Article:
In 2008, the social security schemes provided under the EPF Act were extended to an 'International Worker' (IW). The definition of an IW includes a foreign national working for an establishment in India to which the EPF Act applies. Nepalese and Bhutanese nationals were therefore treated as IWs for the purposes of the EPF Act. However, through a recent amendment to the EPF Act, the government has introduced a deeming fiction, allowing Nepalese and Bhutanese nationals working in India to be treated as Indian workers for the purposes of the EPF Act. This amendment has been brought into effect from 2 November 2016.

The basic wages on which PF contributions for Indian workers are made is currently capped at INR 15,000. On the other hand, contributions in respect of IWs are not capped and have to be paid on the entire 'basic wages'. Therefore, as a result of this amendment, the contribution for Nepalese and Bhutanese nationals working in India can now be capped at 'basic wages' of INR 15,000 and will no longer have to be paid on the entire 'basic wages'.

Since a sizeable workforce in the country (largely blue collar) hails from Nepal and Bhutan, this change would go a long way in incentivizing Indian employers to continue to hire Nepalese and Bhutanese nationals. However, it is unclear as to why the government has introduced this amendment allowing Nepalese and Bhutanese nationals to be treated as Indian workers for the purpose of the EPF Act, while Persons of Indian Origin (PIOs) and Overseas Citizens of India (OCIs), who are in fact of Indian heritage, continue to be classified as IWs by the EPFO. In most situations organizations are unaware that an employee is in fact an OCI/PIO, since these individuals do not need an employment visa to enter and work in the country. Such organizations routinely face adverse assessments from the PF department for failing to contribute uncapped PF for OCIs/PIOs.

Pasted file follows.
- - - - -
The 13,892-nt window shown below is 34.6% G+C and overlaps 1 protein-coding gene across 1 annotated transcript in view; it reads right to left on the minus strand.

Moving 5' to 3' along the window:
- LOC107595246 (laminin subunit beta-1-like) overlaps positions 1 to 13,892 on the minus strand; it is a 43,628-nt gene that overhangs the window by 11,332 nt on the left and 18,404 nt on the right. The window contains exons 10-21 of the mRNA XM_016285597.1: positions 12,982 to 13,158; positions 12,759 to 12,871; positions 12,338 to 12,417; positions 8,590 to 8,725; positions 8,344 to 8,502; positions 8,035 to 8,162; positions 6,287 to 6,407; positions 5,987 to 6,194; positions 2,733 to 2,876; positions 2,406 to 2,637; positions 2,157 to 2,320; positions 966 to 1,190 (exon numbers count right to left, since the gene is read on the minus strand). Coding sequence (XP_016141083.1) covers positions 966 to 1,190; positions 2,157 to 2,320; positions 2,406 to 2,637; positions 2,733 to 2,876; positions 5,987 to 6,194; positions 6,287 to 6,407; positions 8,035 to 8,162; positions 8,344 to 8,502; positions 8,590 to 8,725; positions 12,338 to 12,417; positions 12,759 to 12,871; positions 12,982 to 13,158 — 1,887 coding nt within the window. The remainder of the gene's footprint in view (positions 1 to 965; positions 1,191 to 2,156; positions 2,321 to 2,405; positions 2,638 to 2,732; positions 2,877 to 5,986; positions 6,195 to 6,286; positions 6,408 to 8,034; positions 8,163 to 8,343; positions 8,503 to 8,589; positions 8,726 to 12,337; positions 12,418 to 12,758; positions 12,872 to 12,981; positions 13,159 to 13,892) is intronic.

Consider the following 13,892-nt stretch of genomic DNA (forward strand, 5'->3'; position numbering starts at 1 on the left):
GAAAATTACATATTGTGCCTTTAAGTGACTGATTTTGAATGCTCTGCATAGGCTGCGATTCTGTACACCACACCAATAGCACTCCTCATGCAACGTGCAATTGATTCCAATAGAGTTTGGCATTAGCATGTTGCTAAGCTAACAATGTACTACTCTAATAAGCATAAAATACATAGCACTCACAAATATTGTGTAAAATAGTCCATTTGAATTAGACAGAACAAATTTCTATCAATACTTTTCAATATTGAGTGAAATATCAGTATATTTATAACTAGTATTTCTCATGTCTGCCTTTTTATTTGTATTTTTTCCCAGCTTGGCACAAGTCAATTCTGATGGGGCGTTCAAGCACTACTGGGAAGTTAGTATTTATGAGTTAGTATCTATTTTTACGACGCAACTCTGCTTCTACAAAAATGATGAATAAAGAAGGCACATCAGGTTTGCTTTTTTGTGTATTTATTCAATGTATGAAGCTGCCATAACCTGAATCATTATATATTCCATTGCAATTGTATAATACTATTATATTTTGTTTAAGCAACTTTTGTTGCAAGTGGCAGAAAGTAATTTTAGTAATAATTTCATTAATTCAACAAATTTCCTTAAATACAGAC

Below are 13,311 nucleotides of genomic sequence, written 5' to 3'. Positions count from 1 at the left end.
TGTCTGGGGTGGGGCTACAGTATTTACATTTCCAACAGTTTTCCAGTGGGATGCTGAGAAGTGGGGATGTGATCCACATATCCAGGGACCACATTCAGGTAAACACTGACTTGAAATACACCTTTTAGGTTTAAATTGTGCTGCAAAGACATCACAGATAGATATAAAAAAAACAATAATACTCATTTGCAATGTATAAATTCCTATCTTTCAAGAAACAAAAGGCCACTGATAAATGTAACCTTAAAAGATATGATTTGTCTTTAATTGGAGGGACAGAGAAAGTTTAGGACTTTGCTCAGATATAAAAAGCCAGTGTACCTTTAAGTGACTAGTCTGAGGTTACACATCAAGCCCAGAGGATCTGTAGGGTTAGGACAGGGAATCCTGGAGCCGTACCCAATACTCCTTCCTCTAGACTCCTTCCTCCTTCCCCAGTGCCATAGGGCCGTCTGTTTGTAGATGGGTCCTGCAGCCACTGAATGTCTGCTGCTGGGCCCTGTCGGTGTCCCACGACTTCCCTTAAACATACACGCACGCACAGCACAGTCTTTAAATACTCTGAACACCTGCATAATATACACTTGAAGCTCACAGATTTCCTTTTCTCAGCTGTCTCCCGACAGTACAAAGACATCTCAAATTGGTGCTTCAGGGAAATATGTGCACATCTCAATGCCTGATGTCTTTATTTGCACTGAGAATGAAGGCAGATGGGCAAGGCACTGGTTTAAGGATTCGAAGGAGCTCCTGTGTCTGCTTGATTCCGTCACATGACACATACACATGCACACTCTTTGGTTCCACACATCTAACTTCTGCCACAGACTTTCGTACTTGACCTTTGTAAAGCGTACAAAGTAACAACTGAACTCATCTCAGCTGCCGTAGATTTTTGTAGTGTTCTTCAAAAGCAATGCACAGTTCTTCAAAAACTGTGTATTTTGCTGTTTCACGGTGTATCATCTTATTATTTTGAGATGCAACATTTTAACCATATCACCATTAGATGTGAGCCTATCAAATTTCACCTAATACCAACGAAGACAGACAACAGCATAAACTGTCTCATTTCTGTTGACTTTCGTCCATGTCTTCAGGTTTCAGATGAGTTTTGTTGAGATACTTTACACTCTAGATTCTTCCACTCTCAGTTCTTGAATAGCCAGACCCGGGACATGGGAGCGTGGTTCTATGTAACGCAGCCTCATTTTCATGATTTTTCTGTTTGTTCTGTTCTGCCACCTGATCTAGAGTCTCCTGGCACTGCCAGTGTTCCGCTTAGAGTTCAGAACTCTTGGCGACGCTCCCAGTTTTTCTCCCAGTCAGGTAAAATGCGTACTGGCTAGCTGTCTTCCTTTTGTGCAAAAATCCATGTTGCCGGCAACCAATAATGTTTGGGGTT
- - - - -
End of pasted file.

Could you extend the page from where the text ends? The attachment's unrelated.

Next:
5. Amendment to the time period for filing returns under the Payment of Bonus Act, 1965 (Bonus Act)

The timeline for uploading annual returns under the Payment of Bonus Rules, 1975 has been amended. All employers are now required to upload annual returns in respect of the preceding year on the web portal of the Ministry of Labour and Employment before 1 February of each year. Prior to this amendment, employers were required to upload the returns within the time period specified for payment of bonus under Section 19 of the Bonus Act, i.e. within a period of 8 months from the close of the accounting year (30 November).

This amendment has been brought into effect from 6 December 2016.

6. Department of Personnel Training issues Guidelines on Sexual Harassment of Women at Workplace (Prevention, Prohibition and Redressal) Act, 2013 (SH Act)

The Department of Personnel Training (DoPT) has issued fresh guidelines on certain processes that are required to be complied with by government ministries and departments in connection with the SH Act. These guidelines recommend that an inquiry by the Internal Complaints Committee be completed within 30 days and in any case, within a maximum of 90 days from the date of the complaint. In addition to this, government ministries and departments are now required to submit monthly progress reports on the implementation of the SH Act to the Ministry of Women and Child Development. The guidelines also recommend including brief details of the implementation of the SH Act by the department/ministry in the Annual Report prepared under the SH Act. These guidelines are only applicable to ministries and departments of the government and not to private employers.